Barbarism is the natural state of mankind. Civilization is unnatural. It is a whim of circumstance. And barbarism must always ultimately triumph.”

You can feel this phrase at the heart of all of Howard's Conan stories, and it's what makes them so different than the mass of "fat fantasy" novels lining the shelves of bookstores today. Howard truly felt that, as a nation became more civilized, it grew correspondingly decadent and ultimately, corrupt. Men who fight and struggle to claim their kingdoms grow soft in times of peace and plenty until greed and sloth set in. Old kingdoms weaken through internal strife until they collapse from within or are invaded from without. Conan knew that tension as he simultaneously sought to rule the great kingdom of Aquilonia while experiencing the ever-constant pull of freedom and adventure, living life as a wild corsair on a ship or a raiding cossack on horseback.

In Howard's works and in the mind of the author himself, the howling "barbarians at the gates" were always waiting to pounce when kingdoms grew weak, and Conan himself was one of the horde. And maybe, Howard believed, rule by might and the axe was for the best. While at times that philosophy seems appealing to me, I can't say I agree with it. But there you have it.

Howard himself was a paradox: While he was a bit of an eccentric, attached to his mother, and wrote out of a small bedroom in his parents' home in Cross Plains, Texas, he nevertheless had no patience for academics and pacifists. He embraced rugged individualism and boxed and exercised himself into formidable shape. And he was a prolific, self-taught writer. Alas, his life ended far too soon, and we can only speculate on what works his prodigious talents may have eventually produced.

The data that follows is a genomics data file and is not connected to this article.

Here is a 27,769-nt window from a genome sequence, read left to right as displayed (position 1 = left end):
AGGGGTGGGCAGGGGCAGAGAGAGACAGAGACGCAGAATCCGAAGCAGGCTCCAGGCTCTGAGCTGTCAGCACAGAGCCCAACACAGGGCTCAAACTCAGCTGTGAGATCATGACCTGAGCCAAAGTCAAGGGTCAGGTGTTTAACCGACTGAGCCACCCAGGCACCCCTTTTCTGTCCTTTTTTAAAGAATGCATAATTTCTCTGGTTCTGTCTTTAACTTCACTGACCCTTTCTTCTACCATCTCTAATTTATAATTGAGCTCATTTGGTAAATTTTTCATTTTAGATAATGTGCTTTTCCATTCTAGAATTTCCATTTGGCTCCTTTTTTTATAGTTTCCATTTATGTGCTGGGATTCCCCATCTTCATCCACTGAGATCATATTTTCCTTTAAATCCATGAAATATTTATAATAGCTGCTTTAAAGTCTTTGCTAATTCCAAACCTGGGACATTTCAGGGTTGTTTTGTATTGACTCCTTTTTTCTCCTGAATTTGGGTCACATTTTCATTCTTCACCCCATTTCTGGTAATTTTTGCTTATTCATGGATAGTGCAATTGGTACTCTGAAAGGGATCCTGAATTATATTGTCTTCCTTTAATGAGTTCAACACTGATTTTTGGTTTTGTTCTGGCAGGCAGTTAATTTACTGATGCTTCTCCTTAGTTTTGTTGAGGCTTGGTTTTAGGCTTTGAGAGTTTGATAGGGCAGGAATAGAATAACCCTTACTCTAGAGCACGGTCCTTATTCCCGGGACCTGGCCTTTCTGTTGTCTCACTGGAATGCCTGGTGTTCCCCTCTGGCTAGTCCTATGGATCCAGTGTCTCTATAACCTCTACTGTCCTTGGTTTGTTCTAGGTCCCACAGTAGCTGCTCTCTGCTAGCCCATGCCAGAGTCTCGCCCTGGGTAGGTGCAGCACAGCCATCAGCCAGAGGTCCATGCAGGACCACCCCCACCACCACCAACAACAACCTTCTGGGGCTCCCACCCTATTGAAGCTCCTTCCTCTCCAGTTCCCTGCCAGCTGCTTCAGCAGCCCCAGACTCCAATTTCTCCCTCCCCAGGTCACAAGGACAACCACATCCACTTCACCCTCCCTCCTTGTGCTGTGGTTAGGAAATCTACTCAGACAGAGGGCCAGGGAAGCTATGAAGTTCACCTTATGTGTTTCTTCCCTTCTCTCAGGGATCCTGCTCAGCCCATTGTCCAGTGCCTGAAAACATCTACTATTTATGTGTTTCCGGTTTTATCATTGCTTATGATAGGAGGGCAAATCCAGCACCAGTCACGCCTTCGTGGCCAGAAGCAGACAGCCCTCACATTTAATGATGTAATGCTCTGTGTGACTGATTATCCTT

My first exposure to the barbarian came as a young boy of 10 or so through the old Conan the Barbarian comic book. While not a bad read, I didn't understand true greatness until I stumbled across a trove of back issues of The Savage Sword of Conan and Conan Saga. These magazines are loving adaptations of Howard's classic tales, and featured some amazing black and white artwork that captured the savage wonder of Hyboria, Howard's setting for the Conan stories. I still have my old back issues and I guard them jealously. One of these days I might even pull them out and read them again.

While great, the old black and white mags aren't as good as the classic Howard texts, and I was lucky to find the whole series of Conan paperbacks next. These helped start me on the path of becoming a lifetime reader and lover of fantasy. Of course, it wouldn't be until 15 years or so later that I realized even these books--published by Lancer and Ace--were in fact heavily modified (some would say mangled and bastardized) by editors L. Sprague de Camp and Lin Carter. Many of the stories were in fact pastiches, or stories told by different authors than Howard, and thus, not "canon." Some were bad. Even so, overall I found the old Lancer and Ace editions to be great reads, at least at the time.